Trent: Yeah. Anyone who’s been in business for more than an hour and a half understand relationships are not formed from a phone call. They’re formed from a series of congruent communications coming from the place of I want to help.

Warren: Yeah. Yeah. My, my, the one, the one brand owner manager that I work with at the second one that’s coming in, he calls me Sir. I mean, he was so impressed. In fact, what he said is c, he re he originally turned my brand health report down, turned it down. And uh, this is after we actually had the meetings and everything and I go, well, did all that work. Two months of work. He stiffed, I got him back, reel them back in. And now he’s saying, no, he says, but this is the bottom of the email says, but you’ve done so much work. You’ve helped us so much. Uh, we saw who you really are. We want you to become a seller. And I’m thinking myself, a seller with no obligation. I mean, I mean this is just awesome and I’m going to fulfill the obligation and I’ll work at it, but no contract, cause I gave him a contract while we’re doing all this stuff. They didn’t want to sign that. So here we are. They were impressed because my patience and my willingness to do the work without compensation and uh, and so on and so on. And I, it just, it just took, I took two months.

Trent: How did you create this brand health report?

Warren: Oh man, that’s kind of a, it’s kind of a claim to fame for us, but not really. It came from TWF originally. Then we went to a webs, webs had its version. TDF had its version. My wife and I looked and says, I like some of each, I don’t like some of these. So we said, well let’s take, let’s take it and let’s make our brand health report got a word document. We constructed it from, you know, what website and what TWF ad and a, it took us days to fill that thing out. And we go, we can’t do this for everyone. So that’s not gonna work. I mean, and then they turn it down. I go here, tell you what, let’s skinny it way down. It was 10 sections, 10 points each, a hundred point score and it covered everything in the listings and the relationship with the brand owner.

Warren: I said, let’s teach, let’s teach our VA to do that. So I got her taught her how to do the mini, we call them mini brand health report, which is just a, you know, just a microcosm of the big one. And then so she takes that, fills it out, scores it, attaches it to the contact in our CRM, puts the score in there, and then I filter them down. So the lowest score comes up first. And these are every replies. So when we send out a campaign, she, she takes, takes care of all that and every reply gets a mini brand health report. She just does it automatically. So then when I get ready to call them back, there’s all there it is there. This is the one that needs us the most. This is there areas of the, that they need the work and it’s awesome. It’s just I couldn’t talk. I couldn’t talk with anyone without that cause that’s my intel.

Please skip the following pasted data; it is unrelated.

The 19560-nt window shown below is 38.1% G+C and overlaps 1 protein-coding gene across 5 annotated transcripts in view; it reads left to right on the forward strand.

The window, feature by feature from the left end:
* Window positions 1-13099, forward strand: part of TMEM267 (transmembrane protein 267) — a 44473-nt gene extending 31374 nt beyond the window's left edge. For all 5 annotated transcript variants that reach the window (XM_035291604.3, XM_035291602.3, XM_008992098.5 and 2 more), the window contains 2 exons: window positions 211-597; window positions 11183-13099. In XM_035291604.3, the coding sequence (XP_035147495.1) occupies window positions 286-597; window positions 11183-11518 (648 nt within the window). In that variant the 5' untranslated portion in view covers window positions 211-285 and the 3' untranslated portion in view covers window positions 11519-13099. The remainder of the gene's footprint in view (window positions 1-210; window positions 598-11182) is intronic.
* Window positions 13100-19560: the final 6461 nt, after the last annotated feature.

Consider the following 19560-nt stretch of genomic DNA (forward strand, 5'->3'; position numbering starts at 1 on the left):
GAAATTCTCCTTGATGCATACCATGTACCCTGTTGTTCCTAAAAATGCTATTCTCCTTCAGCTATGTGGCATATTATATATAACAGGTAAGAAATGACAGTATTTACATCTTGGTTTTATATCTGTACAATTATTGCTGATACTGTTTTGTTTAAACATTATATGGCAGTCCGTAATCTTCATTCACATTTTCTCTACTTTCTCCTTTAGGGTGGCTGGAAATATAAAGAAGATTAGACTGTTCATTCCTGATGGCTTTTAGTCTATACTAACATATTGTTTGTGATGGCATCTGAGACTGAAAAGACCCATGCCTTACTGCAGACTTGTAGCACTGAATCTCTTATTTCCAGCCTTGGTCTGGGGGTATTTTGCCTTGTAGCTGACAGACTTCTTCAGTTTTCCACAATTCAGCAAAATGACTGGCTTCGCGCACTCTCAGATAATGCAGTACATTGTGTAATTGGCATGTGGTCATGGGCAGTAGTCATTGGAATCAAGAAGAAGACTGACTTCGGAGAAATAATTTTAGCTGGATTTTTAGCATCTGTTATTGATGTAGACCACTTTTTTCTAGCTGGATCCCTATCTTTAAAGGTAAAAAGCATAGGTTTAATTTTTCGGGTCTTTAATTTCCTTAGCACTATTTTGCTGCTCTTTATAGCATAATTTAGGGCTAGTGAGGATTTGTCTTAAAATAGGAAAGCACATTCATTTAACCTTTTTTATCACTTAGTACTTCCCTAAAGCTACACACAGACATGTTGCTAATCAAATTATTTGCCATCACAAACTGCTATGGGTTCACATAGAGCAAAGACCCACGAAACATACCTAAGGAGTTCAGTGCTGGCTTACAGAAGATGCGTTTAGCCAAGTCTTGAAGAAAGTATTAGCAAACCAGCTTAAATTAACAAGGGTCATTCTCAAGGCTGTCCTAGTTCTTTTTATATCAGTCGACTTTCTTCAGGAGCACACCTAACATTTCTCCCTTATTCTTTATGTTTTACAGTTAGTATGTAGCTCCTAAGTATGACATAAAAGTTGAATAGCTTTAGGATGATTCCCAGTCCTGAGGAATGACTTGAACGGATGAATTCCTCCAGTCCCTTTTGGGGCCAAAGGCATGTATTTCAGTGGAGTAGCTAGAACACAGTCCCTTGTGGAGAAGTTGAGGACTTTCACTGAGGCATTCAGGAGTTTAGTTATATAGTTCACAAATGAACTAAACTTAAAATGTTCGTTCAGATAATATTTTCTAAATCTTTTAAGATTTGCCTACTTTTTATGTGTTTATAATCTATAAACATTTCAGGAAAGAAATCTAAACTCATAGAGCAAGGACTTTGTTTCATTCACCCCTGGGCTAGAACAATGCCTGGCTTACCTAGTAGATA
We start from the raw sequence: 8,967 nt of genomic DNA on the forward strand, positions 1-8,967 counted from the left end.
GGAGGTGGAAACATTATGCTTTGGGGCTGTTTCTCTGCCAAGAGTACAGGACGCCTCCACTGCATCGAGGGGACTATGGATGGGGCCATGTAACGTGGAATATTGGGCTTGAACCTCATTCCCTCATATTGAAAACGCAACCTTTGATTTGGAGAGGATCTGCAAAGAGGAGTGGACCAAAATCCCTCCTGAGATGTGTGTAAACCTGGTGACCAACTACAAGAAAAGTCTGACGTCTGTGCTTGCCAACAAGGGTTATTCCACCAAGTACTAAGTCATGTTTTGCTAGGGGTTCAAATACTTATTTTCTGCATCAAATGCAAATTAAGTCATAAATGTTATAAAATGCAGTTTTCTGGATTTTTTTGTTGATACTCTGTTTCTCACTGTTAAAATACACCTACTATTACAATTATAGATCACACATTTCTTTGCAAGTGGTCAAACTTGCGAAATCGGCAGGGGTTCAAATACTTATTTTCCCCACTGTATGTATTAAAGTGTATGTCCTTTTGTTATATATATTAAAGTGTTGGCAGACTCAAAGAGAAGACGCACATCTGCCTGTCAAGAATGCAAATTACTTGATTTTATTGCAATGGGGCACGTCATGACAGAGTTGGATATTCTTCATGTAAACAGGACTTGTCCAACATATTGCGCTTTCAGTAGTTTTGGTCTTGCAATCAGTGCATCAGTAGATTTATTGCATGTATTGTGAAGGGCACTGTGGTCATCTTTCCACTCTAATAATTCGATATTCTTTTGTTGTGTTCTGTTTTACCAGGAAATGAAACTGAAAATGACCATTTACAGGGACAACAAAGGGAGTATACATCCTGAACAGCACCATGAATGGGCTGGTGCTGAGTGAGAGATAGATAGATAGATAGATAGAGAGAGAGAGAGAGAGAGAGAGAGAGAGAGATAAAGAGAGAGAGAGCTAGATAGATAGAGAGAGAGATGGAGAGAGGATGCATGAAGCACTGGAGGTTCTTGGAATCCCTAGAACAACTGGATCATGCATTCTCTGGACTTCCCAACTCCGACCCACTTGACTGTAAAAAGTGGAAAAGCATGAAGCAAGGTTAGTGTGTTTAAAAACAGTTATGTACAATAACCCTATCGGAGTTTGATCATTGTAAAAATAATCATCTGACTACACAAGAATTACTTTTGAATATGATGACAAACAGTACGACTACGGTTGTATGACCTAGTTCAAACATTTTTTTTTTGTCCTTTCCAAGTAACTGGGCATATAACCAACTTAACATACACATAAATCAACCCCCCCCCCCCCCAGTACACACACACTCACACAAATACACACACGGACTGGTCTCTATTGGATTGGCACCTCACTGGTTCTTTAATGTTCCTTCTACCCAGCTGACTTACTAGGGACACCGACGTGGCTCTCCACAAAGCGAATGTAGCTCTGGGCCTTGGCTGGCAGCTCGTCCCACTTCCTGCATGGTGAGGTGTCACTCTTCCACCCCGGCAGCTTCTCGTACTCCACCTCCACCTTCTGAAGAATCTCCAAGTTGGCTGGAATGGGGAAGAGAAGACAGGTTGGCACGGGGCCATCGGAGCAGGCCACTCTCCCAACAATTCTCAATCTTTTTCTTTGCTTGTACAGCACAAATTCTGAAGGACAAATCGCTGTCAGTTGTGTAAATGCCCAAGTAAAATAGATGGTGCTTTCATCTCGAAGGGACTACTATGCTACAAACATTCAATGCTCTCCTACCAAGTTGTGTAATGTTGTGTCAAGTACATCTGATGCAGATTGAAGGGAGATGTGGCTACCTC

Trent: Yeah, because you have to be prepared. You have to be prepared. I mean this is, you’re talking to this person from the first time for the first time, you have no report. They don’t know who you are. And if it’s not all about them, they’re not going to be interested.

Warren: It was like the billion dollar corporation that I called. I knew they were hurting. I did. My research manufacturer told me about their problems. So when I, when I hit that red hot button and said on that call, you know, this is probably happening. Yeah. Yeah. That’s probably that. Yeah. Yeah, yeah. We’re the pros. We can fix that next Tuesday or Thursday. What’s best for you. So it was just like that. And that’s what I do with this. I find problem areas touch on them. Hopefully I hit them and then say next week, what’s best time to go over this.

Trent: So what advice would you give the person who’s listening to this interview when they’re thinking, I want to get into this business? What would you tell them?

Warren: Well, don’t, I mean make sure that you have your expectations set correctly. There’s a lot of work. If you haven’t been in this business before, you’re going to start from, from the base. You’re going to start learning. You’re going to do things you think are, oh that can’t be right. Yes it is. Yes it is. You listen to the leader, you follow the experienced people, you no you, you follow TWF, you follow webs. Do not deviate. Stick it out. Listen to the people that have been there before you and just like sort of like shut up and go with it. And I don’t mean shut up, shut your brain off. But because you’ve got experience and that’s valuable, but you know there’s things that are done here that aren’t, Eh, it looks a little bit, that’s okay, let’s follow that yellow brick road. Do what they tell you to do. It works that, that would be my advice. And be humble. You’ve got to, you got to kind of set your ego off to the side cause Oh man, I’ve been 30 years doing this. I’m this. Let it go on. You know, just set it aside as a whole new business. That’s a million details. Uh, you know, you got a lot to learn. There’s a steep learning curve here. Maybe I don’t care how old are good. You are, how rich you are. You, everybody goes up that same map. Everybody follow the leader up the mountain.